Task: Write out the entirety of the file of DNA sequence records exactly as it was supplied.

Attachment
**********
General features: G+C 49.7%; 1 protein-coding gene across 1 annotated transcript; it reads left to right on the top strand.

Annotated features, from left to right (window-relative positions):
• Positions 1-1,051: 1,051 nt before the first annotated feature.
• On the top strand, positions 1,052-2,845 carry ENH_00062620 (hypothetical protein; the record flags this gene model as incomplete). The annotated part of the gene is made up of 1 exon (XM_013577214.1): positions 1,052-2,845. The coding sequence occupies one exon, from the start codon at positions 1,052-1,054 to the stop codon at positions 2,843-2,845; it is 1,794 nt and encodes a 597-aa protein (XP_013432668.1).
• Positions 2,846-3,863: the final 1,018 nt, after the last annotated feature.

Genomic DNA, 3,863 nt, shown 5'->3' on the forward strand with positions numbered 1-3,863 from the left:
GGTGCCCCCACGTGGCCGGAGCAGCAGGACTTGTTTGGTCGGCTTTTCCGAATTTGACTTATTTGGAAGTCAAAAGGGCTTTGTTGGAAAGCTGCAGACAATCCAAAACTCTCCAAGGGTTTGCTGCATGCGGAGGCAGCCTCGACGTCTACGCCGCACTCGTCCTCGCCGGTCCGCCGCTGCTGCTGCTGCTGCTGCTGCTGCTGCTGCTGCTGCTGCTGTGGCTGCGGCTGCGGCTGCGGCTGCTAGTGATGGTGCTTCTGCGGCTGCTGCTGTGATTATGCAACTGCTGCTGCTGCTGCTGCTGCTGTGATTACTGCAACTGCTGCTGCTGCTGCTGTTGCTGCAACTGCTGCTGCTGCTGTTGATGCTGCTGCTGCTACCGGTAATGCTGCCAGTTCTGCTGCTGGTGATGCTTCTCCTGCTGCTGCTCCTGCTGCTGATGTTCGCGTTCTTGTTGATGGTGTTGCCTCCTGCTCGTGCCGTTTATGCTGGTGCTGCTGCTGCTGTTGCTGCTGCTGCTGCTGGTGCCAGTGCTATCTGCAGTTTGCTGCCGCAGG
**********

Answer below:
General features: G+C 49.7%; 1 protein-coding gene across 1 annotated transcript; it reads left to right on the top strand.

Annotated features, from left to right (window-relative positions):
• Positions 1-1,051: 1,051 nt before the first annotated feature.
• On the top strand, positions 1,052-2,845 carry ENH_00062620 (hypothetical protein; the record flags this gene model as incomplete). The annotated part of the gene is made up of 1 exon (XM_013577214.1): positions 1,052-2,845. The coding sequence occupies one exon, from the start codon at positions 1,052-1,054 to the stop codon at positions 2,843-2,845; it is 1,794 nt and encodes a 597-aa protein (XP_013432668.1).
• Positions 2,846-3,863: the final 1,018 nt, after the last annotated feature.

Genomic DNA, 3,863 nt, shown 5'->3' on the forward strand with positions numbered 1-3,863 from the left:
GGTGCCCCCACGTGGCCGGAGCAGCAGGACTTGTTTGGTCGGCTTTTCCGAATTTGACTTATTTGGAAGTCAAAAGGGCTTTGTTGGAAAGCTGCAGACAATCCAAAACTCTCCAAGGGTTTGCTGCATGCGGAGGCAGCCTCGACGTCTACGCCGCACTCGTCCTCGCCGGTCCGCCGCTGCTGCTGCTGCTGCTGCTGCTGCTGCTGCTGCTGCTGCTGTGGCTGCGGCTGCGGCTGCGGCTGCTAGTGATGGTGCTTCTGCGGCTGCTGCTGTGATTATGCAACTGCTGCTGCTGCTGCTGCTGCTGTGATTACTGCAACTGCTGCTGCTGCTGCTGTTGCTGCAACTGCTGCTGCTGCTGTTGATGCTGCTGCTGCTACCGGTAATGCTGCCAGTTCTGCTGCTGGTGATGCTTCTCCTGCTGCTGCTCCTGCTGCTGATGTTCGCGTTCTTGTTGATGGTGTTGCCTCCTGCTCGTGCCGTTTATGCTGGTGCTGCTGCTGCTGTTGCTGCTGCTGCTGCTGGTGCCAGTGCTATCTGCAGTTTGCTGCCGCAGG